If you’re reading this blog, you likely know that divorce can be a lengthy and uncomfortable process. Once you reach a final settlement, you and your ex-spouse are ready to put everything in the past and move on with your new lives. However, even with every detail down on paper about the dissolution of your marriage, there may be times when one person fails to meet the requirements of the divorce settlement. When this happens, you may need to get an attorney or judge involved.
When an ex-spouse is unable to comply with an existing court order to due to a material change in circumstances, they may apply for a post-divorce modification. However, if they are simply in non-compliance of the order, it’s a different story.
Perhaps an ex-spouse is failing to pay child support, not showing up for scheduled time with the children or making alimony payments late (or not at all). You have legal options to ensure these court orders are enforced properly, including Tennessee Child Support Enforcement, who can withhold wages, income and tax refunds to pursue child support. An experienced family law attorney can also work with you to file a contempt of court action if your ex-spouse continues to violate your divorce or support order.
Typical court order enforcement issues
After a post-divorce decree, it can be common for disagreements or issues of non-compliance to arise. Some of these situations might include:
- One party isn’t paying the ordered amount of child support or alimony required in the divorce decree
- One parent isn’t following the agreed-upon child custody or visitation schedule
- An ex-spouse has not turned over marital assets and property granted in the divorce agreement
An ex-spouse or partner may have reasons for violating the terms of your divorce decree – maybe current circumstances have made it impossible, maybe they misunderstood the agreement or maybe they’re willfully ignoring the terms. Either way, you have the right to enforce the agreement.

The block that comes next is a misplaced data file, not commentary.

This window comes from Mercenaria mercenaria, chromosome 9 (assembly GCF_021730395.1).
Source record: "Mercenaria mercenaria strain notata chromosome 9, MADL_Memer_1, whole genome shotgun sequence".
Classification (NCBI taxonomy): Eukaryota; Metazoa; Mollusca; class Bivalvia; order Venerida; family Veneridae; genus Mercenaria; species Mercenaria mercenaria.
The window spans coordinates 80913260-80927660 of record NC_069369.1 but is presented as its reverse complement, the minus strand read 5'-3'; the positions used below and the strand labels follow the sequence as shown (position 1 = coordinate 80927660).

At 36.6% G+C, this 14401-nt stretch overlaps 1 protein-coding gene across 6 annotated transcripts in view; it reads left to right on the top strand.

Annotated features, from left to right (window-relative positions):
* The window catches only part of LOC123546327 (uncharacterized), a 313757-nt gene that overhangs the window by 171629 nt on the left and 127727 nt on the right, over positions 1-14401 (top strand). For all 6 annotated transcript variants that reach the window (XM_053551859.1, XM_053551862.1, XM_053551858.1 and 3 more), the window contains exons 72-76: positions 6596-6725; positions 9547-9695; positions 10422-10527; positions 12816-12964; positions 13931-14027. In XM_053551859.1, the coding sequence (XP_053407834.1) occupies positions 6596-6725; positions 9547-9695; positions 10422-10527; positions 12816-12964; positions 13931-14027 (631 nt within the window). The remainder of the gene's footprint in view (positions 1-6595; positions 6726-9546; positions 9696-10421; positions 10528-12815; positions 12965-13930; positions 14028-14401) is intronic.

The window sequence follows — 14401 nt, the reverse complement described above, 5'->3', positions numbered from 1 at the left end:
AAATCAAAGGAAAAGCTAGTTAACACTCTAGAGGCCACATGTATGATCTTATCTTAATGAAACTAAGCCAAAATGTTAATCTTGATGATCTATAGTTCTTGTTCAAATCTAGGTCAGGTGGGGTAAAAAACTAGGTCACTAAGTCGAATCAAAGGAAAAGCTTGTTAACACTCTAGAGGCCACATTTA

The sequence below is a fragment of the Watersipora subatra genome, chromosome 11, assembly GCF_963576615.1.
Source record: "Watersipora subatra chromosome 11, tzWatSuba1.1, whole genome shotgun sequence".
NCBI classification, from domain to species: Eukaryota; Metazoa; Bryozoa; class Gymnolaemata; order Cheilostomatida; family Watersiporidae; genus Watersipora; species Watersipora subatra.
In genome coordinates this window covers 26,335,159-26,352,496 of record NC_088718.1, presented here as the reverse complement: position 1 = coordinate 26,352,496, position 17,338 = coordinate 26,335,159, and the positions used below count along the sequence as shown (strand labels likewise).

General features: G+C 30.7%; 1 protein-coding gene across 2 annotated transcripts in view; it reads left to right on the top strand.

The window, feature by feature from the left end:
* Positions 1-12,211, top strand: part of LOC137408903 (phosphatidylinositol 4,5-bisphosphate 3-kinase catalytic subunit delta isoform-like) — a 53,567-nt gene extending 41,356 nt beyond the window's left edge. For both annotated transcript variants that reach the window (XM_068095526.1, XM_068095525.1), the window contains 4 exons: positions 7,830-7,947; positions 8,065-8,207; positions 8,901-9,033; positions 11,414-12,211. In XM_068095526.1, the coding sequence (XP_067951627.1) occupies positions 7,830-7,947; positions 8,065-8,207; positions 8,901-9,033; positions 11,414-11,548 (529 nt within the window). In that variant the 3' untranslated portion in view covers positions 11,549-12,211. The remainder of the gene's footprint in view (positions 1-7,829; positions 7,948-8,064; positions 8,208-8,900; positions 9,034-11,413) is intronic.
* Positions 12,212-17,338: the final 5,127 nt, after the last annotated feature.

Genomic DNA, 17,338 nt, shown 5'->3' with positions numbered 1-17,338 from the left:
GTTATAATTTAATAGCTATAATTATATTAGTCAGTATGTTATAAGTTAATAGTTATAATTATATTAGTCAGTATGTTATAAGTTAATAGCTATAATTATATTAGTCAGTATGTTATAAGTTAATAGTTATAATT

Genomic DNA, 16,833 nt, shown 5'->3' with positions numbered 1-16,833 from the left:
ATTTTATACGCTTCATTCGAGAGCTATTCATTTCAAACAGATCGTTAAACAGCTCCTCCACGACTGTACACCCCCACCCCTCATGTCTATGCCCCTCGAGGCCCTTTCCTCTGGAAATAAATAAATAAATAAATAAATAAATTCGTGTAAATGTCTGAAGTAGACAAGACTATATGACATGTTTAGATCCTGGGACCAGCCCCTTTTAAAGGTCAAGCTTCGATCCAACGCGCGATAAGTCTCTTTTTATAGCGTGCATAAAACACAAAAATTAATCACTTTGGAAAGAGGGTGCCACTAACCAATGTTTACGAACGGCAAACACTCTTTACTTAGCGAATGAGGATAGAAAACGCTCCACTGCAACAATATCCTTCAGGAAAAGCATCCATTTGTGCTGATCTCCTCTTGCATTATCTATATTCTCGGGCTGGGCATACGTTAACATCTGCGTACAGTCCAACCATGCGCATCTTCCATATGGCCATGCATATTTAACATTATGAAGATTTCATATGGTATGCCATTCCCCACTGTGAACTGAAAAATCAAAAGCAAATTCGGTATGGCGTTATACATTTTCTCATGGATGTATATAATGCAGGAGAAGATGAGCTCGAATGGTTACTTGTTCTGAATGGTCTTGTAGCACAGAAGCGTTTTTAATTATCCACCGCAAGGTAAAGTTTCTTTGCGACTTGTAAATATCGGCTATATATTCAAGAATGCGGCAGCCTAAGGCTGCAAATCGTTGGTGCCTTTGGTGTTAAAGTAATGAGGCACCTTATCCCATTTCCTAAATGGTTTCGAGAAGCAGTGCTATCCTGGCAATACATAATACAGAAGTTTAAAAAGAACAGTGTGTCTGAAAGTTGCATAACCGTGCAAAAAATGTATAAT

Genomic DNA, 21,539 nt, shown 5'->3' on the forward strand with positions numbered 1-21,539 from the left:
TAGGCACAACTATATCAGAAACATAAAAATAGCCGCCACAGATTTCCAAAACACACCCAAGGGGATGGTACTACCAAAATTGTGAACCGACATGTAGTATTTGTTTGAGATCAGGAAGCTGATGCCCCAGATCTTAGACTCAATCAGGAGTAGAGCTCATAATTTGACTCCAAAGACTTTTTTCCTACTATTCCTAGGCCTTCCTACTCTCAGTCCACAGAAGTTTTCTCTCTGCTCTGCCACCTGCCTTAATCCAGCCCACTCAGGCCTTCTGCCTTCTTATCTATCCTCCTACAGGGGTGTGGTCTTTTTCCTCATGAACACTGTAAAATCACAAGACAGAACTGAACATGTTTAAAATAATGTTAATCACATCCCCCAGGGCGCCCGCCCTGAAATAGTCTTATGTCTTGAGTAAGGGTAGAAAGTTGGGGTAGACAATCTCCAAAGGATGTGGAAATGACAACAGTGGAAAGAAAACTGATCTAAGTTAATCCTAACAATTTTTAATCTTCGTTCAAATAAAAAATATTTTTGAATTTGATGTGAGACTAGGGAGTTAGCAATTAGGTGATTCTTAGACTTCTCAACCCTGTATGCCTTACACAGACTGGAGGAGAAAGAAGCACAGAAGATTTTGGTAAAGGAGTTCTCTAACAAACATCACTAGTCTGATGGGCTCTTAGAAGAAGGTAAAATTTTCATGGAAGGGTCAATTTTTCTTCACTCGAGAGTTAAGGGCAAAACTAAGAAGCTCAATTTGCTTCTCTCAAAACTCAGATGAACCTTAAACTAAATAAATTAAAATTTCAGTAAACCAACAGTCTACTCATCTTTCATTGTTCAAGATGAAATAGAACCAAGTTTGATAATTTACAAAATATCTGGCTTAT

Enforcing a family court order
Because a divorce decree is an official court order, a willful violation can result in serious penalties, including fines and possible jail time. If your ex-spouse is failing to pay support or follow your set parenting plan, you may file for contempt of court or take other actions to recover support funds. Depending on the situation, a contempt of court action can be civil or criminal.
You should always consult with knowledgeable family law attorneys to determine the best solution for your particular family’s needs. Sometimes, a contempt of court order may not be in your best interests, as it can exacerbate already existing problems. We can work with you to find reasonable resolutions for your issues.
At Miller Upshaw Family Law, PLLC, our attorneys can guide you through the divorce process and beyond. Our years of experience can help ensure you and your family are taken care of as long as you need it, advocating for your best interests every step of the way. Please call 615-391-4200 or use our contact form to schedule a consultation at our Nashville office.